You Wrote

You Wrote: Fall 2023

David McTavish, fomer principal David Smith, the Prince of Wales, and Pierre du Prey take in the  Léon Krier exhibiion.

International Honours

For the second year in a row, the Queen’s Alumni Review has been honoured by the Trade Association Business Publications International (TABPI), through their annual Tabbie Awards. 

“The Tabbie Awards stands out from other similar programs in its distinctive global reach, with local, regional, national, and international publications in all countries encouraged to participate,” the organization says. “The core mission of the Tabbie Awards is to recognize – to honour – journalism professionals who help drive excellence through their impressive ethics and talent.” 

This year the magazine was recognized with honourable mentions in the Best Single Issue: Top 25 category for the Spring 2022 issue and in the Feature Article: Top 25 category for the Fall 2022 cover story about a new documentary about the Tragically Hip by Mike Downie, Artsci’86. The story was written by alumnus Blair Crawford, Artsci’86, whose feature-writing skill in the Alumni Review was also honoured by the Tabbies last year

The rabble rouser

Enjoyed this. Excellent character study. Bailey’s moment with art in Paris brought back memories of a similar kind of encounter:  André Biéler’s Art 3 course in 1962 in the Agnes Etherington soon after its expansion. Biéler offered a wonderful combination of vivid art history and “try for yourself” hands-on studio. I still have my watercolour effort to capture a Roman baroque façade – and an enduring interest in art history. 

John Olson, Artsci’62 

I have had an overwhelmingly positive response from the arts patronage community worldwide to Peter Simpson’s brilliant writing and interview style. I am grateful for Peter Simpson’s sagacity. 

Bruce Bailey, Artsci’76

A royal connection

Permit me to add a personal observation to Tony Atherton's account of the Prince of Wales's visit to the Léon Krier exhibition at the Agnes Etherington Art Centre; one that very nearly did not happen (Fall 2022 issue). 

As the instigator and organizer of the Queen's/Alcan architecture lecture series, I invited Prince Charles’s architectural guru, Léon Krier, to be the 1991 guest speaker. The original idea was that he would also join Prince Charles, eminent Toronto urban-design theorist Jane Jacobs, and others for a panel discussion following his talk. During a research trip of my own to London, I had the occasion to speak with the Prince’s deputy private secretary, and learned from him that Charles would be delighted to join such a panel. All this would take place in the larger context of the lectures and symposia celebrating Queen’s sesquicentennial. The stellar conjunction of events proved too good to be true.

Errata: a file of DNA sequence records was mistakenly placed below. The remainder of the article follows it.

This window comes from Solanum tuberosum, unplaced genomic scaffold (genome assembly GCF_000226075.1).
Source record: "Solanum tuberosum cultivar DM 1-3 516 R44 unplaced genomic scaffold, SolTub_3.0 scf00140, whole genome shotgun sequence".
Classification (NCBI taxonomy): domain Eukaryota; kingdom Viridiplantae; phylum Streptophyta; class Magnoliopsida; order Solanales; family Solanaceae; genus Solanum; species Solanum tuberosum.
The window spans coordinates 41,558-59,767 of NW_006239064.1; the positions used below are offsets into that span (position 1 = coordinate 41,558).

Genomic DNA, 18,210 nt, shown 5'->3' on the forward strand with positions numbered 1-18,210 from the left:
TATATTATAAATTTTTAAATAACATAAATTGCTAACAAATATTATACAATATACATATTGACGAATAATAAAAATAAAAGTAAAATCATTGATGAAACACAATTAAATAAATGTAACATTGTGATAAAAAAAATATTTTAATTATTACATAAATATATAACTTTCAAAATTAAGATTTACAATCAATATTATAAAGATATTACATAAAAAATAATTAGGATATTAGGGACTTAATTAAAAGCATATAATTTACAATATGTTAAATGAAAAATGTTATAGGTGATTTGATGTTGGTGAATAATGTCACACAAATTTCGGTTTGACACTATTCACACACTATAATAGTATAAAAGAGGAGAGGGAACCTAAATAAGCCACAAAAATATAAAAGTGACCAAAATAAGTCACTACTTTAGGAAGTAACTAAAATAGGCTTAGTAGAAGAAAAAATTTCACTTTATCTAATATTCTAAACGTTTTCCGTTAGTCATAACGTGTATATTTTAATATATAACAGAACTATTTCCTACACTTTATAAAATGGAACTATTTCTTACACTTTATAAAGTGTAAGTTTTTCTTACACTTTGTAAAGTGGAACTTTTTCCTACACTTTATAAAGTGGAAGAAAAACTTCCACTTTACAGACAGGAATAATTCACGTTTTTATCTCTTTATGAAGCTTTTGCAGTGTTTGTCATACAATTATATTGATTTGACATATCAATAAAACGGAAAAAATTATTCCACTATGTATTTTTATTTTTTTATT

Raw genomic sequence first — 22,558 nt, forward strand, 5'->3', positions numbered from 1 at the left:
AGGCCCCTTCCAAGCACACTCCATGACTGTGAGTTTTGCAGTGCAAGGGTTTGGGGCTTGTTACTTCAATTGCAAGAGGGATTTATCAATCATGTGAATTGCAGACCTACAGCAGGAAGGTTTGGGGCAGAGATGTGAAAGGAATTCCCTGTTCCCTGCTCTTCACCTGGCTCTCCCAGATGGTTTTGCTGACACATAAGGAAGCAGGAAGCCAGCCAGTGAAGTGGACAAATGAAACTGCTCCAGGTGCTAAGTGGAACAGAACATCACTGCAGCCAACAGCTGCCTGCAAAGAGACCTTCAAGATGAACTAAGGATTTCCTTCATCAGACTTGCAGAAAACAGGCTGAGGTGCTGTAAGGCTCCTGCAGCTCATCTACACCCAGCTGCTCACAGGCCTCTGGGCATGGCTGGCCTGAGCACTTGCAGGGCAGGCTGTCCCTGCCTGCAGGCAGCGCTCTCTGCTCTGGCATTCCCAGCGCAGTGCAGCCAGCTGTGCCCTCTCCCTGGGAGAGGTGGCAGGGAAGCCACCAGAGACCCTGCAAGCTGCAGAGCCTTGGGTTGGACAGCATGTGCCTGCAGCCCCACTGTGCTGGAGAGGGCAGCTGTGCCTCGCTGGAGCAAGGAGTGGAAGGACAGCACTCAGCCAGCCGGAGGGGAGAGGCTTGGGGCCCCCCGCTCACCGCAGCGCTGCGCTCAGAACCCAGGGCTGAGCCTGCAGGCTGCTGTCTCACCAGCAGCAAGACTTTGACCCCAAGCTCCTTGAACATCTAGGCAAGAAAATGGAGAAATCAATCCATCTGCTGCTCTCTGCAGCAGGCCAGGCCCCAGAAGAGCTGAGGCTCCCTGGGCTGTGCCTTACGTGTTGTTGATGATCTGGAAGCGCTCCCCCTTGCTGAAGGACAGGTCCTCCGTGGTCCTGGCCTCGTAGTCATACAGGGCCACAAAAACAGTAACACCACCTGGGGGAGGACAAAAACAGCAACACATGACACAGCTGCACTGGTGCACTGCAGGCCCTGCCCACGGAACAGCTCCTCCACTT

Conflicting agendas for the prince's visit and subsequent mis-communication between Queen’s and St. James’s Palace nixed these “best laid plans.” Krier’s lecture and the symposium went ahead anyway several days after the royal visit. Meanwhile, a small exhibition of his sketchbooks that Krier had loaned for the occasion opened at the Art Centre. Two MA students of mine, Joan Coutu and Denise Jakal, wrote a slim but elegant catalogue, prefaced by me, to go along with the show. We had the distinct impression that Prince Charles would never visit it. But the night before his Oct. 28 honorary degree award-ceremony in Grant Hall, I received a surprise telephone call from my friend and colleague, David McTavish, the director of the Art Centre. A security sweep of the premises had just taken place. At the last minute the prince would see the Krier exhibition after all. 

David and I awaited the prince in the former Etherington House dining room, where the exhibition was on display. Charles and his party finally arrived. The display cabinets were open for him to leaf through Krier’s fascinating drawings. They related to the architect’s 1982 imaginary Laurentine Villa project, an encapsulation of his thinking about the interrelationship of citizen, city and state, which eventually bore fruit in the prince’s model village at Poundbury in Dorset. 

Prince Charles was enthralled with the sketchbooks, never shown in public before. I will always remember the enraptured look on his face when, like a child let loose in a toy shop, he turned to a door open to the rest of the gallery and asked what else he could see. Sadly for him, the members of his entourage quickly intervened to whisk him away. 

Pierre du Prey, Professor and Queen's Research Chair Emeritus, Department of Art History

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